CLINICAL RESEARCH
High-normal thyroid-stimulating hormone in euthyroid subjects is associated with risk of mortality and composite disease endpoint only in women
 
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Submission date: 2016-06-10
Final revision date: 2016-08-23
Acceptance date: 2016-09-17
Online publication date: 2016-10-26
Publication date: 2018-10-31
 
Arch Med Sci 2018;14(6):1394–1403
 
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ABSTRACT
Introduction:
The aim of the study was to evaluate whether serum thyroid-stimulating hormone (TSH) within the normal range in euthyroid subjects (having normal free triiodothyronine (fT3) and thyroxine (fT4)) is related to the risk of overall mortality or a composite endpoint of death and nonfatal events.

Material and methods:
In 614 middle-aged adult hospital screenees, free of uncontrolled diabetes at baseline, the association of sex-specific TSH tertiles with death was prospectively assessed using Cox regression, with the composite endpoint assessed using logistic regression in adjusted analyses, stratified by gender.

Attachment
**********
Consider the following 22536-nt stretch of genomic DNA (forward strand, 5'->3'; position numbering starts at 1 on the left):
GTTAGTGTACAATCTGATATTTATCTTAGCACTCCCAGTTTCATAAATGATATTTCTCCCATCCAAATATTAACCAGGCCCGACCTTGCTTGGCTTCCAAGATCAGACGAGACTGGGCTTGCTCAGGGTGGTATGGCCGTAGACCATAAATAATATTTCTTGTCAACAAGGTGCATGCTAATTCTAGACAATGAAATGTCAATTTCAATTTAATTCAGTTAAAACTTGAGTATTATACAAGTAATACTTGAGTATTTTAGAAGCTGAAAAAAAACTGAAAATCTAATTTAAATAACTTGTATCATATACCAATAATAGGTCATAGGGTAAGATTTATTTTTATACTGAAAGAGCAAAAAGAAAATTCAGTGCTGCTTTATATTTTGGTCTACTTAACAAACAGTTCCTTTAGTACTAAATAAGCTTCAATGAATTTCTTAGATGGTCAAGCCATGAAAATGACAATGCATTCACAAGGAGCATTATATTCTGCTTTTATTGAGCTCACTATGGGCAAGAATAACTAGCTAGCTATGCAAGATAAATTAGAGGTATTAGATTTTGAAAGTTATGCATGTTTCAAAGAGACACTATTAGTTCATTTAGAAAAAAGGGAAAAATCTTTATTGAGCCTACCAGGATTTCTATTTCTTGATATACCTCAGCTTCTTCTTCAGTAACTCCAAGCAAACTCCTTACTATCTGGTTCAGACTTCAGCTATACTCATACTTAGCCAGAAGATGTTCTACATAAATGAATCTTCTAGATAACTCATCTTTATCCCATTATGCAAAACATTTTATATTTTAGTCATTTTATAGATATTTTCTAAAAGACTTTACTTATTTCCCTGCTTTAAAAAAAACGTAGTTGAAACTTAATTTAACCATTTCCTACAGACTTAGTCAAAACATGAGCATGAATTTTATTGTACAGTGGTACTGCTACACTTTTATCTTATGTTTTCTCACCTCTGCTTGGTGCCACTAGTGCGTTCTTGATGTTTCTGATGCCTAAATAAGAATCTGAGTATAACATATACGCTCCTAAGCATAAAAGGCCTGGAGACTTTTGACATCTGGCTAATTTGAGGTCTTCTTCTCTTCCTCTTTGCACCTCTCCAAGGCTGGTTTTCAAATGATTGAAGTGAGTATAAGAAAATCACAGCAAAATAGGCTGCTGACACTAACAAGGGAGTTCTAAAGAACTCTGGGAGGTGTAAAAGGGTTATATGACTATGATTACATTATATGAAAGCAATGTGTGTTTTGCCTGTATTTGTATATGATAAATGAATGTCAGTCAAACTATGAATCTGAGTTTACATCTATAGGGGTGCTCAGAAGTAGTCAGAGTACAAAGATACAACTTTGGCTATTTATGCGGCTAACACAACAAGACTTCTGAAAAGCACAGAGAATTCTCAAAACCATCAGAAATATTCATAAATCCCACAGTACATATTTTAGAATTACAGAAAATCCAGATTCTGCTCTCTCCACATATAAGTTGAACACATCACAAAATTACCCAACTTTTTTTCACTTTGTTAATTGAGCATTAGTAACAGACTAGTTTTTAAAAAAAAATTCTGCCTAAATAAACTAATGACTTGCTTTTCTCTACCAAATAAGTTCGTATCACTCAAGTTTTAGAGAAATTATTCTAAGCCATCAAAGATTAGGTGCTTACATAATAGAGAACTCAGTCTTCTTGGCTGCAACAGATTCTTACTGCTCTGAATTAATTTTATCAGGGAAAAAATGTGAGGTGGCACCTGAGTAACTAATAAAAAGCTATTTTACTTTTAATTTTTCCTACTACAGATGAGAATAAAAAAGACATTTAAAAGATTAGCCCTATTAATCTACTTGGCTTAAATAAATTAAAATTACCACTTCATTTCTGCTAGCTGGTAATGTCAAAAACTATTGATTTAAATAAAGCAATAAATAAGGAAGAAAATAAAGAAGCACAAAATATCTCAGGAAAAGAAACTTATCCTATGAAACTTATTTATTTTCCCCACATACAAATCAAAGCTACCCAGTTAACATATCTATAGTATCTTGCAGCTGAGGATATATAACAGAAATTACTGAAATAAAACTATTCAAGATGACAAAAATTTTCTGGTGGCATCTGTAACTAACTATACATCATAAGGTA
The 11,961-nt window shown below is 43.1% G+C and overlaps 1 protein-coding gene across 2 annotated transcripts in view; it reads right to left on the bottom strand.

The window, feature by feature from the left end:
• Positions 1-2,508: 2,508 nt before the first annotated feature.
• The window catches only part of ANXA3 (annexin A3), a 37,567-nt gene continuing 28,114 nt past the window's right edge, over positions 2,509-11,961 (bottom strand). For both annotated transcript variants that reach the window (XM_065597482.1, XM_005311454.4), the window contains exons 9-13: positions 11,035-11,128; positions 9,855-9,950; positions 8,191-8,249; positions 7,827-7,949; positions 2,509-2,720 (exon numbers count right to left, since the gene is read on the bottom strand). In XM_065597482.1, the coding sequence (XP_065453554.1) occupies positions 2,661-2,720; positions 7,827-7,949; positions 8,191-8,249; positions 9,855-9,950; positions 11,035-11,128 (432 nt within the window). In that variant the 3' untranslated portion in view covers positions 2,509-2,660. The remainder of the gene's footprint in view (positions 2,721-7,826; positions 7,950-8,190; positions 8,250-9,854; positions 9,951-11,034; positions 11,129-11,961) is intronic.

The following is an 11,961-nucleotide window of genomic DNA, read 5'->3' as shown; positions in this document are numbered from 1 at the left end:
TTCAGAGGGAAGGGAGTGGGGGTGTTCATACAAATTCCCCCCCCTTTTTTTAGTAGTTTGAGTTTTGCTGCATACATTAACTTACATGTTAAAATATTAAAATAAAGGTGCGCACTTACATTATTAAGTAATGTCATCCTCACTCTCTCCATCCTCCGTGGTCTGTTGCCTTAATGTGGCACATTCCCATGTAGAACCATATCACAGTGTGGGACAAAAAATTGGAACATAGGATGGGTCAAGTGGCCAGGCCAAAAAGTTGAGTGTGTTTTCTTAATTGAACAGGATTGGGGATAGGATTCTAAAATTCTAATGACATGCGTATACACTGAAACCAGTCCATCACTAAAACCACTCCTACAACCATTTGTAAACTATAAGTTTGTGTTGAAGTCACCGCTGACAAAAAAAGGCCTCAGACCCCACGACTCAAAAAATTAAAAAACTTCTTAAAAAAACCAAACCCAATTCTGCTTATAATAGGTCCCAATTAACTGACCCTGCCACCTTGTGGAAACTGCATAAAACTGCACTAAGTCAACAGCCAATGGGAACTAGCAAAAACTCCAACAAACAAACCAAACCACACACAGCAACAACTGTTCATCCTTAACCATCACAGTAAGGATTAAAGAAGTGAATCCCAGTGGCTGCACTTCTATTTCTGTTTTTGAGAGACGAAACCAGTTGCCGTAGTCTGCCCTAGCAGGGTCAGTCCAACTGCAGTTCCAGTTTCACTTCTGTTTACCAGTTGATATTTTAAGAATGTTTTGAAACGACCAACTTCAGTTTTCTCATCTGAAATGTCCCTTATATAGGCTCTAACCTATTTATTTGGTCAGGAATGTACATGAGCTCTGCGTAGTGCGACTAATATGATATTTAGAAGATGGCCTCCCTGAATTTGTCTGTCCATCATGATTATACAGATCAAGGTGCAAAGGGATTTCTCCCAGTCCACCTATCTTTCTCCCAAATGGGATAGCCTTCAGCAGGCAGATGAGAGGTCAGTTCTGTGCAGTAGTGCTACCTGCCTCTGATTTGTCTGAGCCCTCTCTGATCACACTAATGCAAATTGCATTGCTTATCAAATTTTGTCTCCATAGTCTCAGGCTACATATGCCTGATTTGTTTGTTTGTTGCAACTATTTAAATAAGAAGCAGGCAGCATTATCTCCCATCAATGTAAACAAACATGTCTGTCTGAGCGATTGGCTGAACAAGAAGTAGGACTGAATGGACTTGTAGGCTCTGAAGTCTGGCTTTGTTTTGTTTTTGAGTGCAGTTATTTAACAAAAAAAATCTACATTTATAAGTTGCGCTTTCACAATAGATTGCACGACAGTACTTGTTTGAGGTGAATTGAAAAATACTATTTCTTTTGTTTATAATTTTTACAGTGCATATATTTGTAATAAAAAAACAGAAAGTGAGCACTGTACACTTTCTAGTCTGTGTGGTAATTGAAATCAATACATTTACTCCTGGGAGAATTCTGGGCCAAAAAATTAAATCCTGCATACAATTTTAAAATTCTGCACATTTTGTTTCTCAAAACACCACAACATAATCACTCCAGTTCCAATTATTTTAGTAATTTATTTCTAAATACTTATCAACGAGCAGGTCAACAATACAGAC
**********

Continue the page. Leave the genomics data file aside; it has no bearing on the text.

Results:
In total, 64 deaths and additional incident nonfatal events in 141 cases were recorded at a mean 7.55 years’ follow-up. Multivariable linear regression revealed TSH to be significantly associated among men with age (p = 0.006), but in women inversely with fT3 and fT4 (p < 0.001, and p = 0.024 respectively). In logistic regression analysis, adjusted for age, fT3, fT4, systolic blood pressure and serum total cholesterol, sex-specific baseline TSH tertiles were associated in men neither with the risk of death nor with composite endpoint. In contrast, in women, the highest compared with the bottom TSH tertile predicted the risk of composite endpoint (relative risk: 2.02, 95% CI: 1.07–3.82) and, much more strongly, the mortality risk, independently of fT4 increments.

Conclusions:
The significant association of higher range of normal serum TSH in euthyroid middle-aged adults with the risk of death and nonfatal adverse outcomes in women alone cannot be accounted for by the action of thyroid hormone and is consistent with involvement of TSH in the pro-inflammatory state.

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